He’s released. One side of the team garage settles back down, the other goes through the same procedure, as Duran enters with a damaged front wing and pits on the same lap as da Costa for his car change.
Da Costa returns to the fray in seventh position after jumping Nelson Piquet Jr, but soon word comes through from the FIA that he has undercut his allocated minimum pit stop time.
The news is greeted by muffled curses and some incredulous looks. The margin of going under the allocated time was just 0.3s. To compound the air of despondency, Duran is also penalised for the same infraction. Sometimes, this is racing.
Just when things appeared they could not get worse, da Costa loses his car to pit radio. A team member is deployed to the pitwall to give information out the old fashioned way with a pit board. Hughes communicates to him the energy consumption data he needs to know for the remainder of the race. It is all done with decisive authority.
“We practice the stops in the practice sessions and like everyone else attempt to get it as close as we can to the limit,” says Preston after the race. “This time there was a slight miscalculation. In the heat of the race the pit in and pit out can be slightly quicker and it haunted us.
“The penalty is harsh for a small amount under but rules are rules and we got it wrong today.”
They both take their drive-through penalty. It costs da Costa four places but the tenacious racer digs even deeper. The red mist inspires him further to set his fastest lap on 1m24.758s, which is also the third quickest of the race overall.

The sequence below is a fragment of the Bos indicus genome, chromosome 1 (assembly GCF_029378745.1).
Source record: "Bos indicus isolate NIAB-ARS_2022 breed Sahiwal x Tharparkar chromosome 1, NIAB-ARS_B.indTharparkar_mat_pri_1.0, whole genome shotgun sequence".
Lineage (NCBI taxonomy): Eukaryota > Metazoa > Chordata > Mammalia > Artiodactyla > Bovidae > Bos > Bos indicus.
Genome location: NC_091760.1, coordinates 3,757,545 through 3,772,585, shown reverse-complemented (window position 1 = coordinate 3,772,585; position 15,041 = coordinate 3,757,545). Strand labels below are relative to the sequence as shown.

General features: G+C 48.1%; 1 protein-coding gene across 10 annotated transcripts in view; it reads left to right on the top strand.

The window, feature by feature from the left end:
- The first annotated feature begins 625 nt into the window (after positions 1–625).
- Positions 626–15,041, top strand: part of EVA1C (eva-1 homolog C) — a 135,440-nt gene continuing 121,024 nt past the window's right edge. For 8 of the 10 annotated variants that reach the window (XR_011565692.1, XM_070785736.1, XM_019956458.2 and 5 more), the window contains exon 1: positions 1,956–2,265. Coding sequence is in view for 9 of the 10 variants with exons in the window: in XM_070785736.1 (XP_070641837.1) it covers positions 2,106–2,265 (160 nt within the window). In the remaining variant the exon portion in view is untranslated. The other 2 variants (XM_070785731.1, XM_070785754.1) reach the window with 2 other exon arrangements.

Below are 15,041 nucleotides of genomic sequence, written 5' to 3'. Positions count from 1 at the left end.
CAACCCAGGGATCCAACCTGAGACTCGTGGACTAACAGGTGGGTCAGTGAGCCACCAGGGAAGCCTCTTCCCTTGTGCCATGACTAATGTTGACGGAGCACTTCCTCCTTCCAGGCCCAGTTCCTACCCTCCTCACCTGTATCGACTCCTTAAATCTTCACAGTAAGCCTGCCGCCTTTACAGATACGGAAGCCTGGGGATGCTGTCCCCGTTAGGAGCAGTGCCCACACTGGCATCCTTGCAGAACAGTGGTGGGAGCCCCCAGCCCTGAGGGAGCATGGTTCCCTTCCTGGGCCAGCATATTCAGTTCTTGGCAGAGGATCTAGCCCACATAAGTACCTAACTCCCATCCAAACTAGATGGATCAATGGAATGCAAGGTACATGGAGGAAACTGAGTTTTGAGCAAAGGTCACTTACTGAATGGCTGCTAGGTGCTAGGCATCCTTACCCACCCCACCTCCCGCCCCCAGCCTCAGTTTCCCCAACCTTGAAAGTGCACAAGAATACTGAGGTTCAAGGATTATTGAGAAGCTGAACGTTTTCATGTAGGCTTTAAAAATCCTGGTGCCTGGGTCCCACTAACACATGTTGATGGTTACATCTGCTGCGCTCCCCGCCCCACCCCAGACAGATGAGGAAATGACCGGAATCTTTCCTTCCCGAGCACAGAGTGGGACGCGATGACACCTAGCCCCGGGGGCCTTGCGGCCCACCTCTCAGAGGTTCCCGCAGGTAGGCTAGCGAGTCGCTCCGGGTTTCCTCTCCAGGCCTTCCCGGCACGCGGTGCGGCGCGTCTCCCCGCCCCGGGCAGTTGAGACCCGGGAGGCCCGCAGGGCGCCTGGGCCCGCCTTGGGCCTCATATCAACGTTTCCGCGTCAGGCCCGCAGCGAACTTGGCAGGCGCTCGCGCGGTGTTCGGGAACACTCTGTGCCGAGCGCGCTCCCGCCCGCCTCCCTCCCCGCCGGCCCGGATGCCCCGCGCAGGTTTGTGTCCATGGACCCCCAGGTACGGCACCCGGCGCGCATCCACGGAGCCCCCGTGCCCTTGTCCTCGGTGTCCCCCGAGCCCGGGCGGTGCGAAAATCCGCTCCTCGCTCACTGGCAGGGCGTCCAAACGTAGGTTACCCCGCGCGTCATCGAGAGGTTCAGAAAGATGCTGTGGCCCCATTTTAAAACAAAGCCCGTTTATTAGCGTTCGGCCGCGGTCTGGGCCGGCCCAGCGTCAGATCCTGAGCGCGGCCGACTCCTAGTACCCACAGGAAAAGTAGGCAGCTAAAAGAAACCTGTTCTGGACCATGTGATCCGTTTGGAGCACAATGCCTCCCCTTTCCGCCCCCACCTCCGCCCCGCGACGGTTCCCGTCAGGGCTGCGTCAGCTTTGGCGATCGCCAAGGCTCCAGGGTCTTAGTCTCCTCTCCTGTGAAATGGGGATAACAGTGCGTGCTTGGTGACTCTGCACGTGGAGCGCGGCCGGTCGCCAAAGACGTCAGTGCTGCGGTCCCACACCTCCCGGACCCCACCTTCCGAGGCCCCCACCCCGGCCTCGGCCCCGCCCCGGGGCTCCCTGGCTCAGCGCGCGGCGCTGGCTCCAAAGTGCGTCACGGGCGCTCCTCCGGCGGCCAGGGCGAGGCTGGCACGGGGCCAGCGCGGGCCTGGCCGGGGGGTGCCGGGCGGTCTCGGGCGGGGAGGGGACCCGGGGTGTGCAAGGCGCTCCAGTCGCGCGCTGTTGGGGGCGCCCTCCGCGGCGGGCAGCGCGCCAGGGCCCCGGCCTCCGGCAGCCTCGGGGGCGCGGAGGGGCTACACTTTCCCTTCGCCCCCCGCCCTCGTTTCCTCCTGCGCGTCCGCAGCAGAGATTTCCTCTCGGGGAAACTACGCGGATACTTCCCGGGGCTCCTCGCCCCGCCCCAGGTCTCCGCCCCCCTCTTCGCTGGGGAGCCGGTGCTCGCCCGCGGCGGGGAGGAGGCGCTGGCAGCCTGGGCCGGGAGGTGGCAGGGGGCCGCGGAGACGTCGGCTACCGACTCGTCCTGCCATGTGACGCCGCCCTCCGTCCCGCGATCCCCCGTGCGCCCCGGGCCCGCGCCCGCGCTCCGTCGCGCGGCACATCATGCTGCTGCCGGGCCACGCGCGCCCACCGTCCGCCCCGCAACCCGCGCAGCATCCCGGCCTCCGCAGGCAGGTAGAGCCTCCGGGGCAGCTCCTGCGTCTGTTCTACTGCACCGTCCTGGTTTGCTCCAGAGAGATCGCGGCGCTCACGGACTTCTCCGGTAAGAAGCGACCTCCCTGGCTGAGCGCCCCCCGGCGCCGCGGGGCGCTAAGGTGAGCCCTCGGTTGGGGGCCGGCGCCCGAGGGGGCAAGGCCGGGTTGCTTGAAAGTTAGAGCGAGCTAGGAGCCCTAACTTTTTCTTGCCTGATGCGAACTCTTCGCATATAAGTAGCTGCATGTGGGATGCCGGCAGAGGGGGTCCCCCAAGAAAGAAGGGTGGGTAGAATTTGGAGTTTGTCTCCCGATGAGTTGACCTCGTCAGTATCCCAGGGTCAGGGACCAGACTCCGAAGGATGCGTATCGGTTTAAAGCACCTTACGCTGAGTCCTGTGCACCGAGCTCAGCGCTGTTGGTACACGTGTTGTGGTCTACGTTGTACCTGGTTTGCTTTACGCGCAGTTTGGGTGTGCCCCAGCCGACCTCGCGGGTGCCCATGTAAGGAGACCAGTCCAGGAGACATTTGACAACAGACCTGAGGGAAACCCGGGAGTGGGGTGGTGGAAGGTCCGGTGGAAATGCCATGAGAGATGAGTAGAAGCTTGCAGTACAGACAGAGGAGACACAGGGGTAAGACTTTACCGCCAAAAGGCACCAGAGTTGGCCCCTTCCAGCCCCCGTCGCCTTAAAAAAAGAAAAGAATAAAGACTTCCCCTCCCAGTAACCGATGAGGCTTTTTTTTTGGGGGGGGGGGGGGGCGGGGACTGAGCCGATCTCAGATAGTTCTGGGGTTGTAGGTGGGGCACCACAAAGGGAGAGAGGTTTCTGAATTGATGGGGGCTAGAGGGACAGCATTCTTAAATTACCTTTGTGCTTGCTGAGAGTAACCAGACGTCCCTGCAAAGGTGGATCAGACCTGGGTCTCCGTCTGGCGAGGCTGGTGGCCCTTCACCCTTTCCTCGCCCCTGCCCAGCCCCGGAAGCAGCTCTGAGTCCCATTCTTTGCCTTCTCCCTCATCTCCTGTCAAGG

It is little consolation to him or the team though as he rattles of the final laps in 12th position. This soon became 11th after Lucas di Grassi’s disqualification, but no points meant a downcast Amlin pit after the race.
Post-race post mortem
For Hughes there was immense frustration yet a realisation that had the penalty not occurred da Costa had the track position and pace to be fighting for a podium.
“The bottom line is we need to get qualifying right,” says a pragmatic Hughes post-race. “Everyone in the team can do a better job in giving Antonio a better qualifying car and he acknowledges himself that it can be improved as an all-round package over the one lap. In the race we are right there on the consumption and pace wise we are in the top five at least.
“What we must not forget is that the team was essentially a start-up,” continues Hughes. “The vast majority of the other teams were already operating as such. We are still finding our feet in the first season in operational terms and we knew there would be an element of a learning experience in season one. We are building some really good and solid foundations in this team for the coming seasons and I know we can become a real force.”
An hour after the race da Costa is chatting to team personnel in the garage and mingling with his team. Plenty of drivers have already gone home but the Lisbon resident is rallying his team and picking over the bones of the Berlin weekend in his usual professional manner.
“As a team we will re-evaluate the way we do the pit stop I’m sure,” said the Portuguese. “The last few races we were just a tenth or so over so we had been pushing it on the stops. This is only the second time I have not scored points and it hurts but we will be back stronger in Moscow for sure.”